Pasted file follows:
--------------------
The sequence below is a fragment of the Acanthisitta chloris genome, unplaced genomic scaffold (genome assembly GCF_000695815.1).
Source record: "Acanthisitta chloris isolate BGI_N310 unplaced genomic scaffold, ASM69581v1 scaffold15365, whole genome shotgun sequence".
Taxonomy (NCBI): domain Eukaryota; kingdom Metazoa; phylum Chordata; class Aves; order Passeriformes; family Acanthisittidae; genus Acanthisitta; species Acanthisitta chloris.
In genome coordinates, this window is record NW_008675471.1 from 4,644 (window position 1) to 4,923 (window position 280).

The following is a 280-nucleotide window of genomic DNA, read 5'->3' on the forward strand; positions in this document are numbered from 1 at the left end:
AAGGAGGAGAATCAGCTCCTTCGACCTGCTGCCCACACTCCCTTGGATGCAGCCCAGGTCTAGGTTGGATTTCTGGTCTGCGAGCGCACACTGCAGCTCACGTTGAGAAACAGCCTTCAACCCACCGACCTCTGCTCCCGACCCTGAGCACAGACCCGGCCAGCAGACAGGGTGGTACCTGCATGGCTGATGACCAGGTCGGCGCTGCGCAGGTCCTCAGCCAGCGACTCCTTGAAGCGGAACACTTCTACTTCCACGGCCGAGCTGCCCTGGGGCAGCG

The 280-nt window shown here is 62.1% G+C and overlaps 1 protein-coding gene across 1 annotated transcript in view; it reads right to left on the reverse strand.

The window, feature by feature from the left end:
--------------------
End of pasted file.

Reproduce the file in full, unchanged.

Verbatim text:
The sequence below is a fragment of the Acanthisitta chloris genome, unplaced genomic scaffold (genome assembly GCF_000695815.1).
Source record: "Acanthisitta chloris isolate BGI_N310 unplaced genomic scaffold, ASM69581v1 scaffold15365, whole genome shotgun sequence".
Taxonomy (NCBI): domain Eukaryota; kingdom Metazoa; phylum Chordata; class Aves; order Passeriformes; family Acanthisittidae; genus Acanthisitta; species Acanthisitta chloris.
In genome coordinates, this window is record NW_008675471.1 from 4,644 (window position 1) to 4,923 (window position 280).

The following is a 280-nucleotide window of genomic DNA, read 5'->3' on the forward strand; positions in this document are numbered from 1 at the left end:
AAGGAGGAGAATCAGCTCCTTCGACCTGCTGCCCACACTCCCTTGGATGCAGCCCAGGTCTAGGTTGGATTTCTGGTCTGCGAGCGCACACTGCAGCTCACGTTGAGAAACAGCCTTCAACCCACCGACCTCTGCTCCCGACCCTGAGCACAGACCCGGCCAGCAGACAGGGTGGTACCTGCATGGCTGATGACCAGGTCGGCGCTGCGCAGGTCCTCAGCCAGCGACTCCTTGAAGCGGAACACTTCTACTTCCACGGCCGAGCTGCCCTGGGGCAGCG

The 280-nt window shown here is 62.1% G+C and overlaps 1 protein-coding gene across 1 annotated transcript in view; it reads right to left on the reverse strand.

The window, feature by feature from the left end: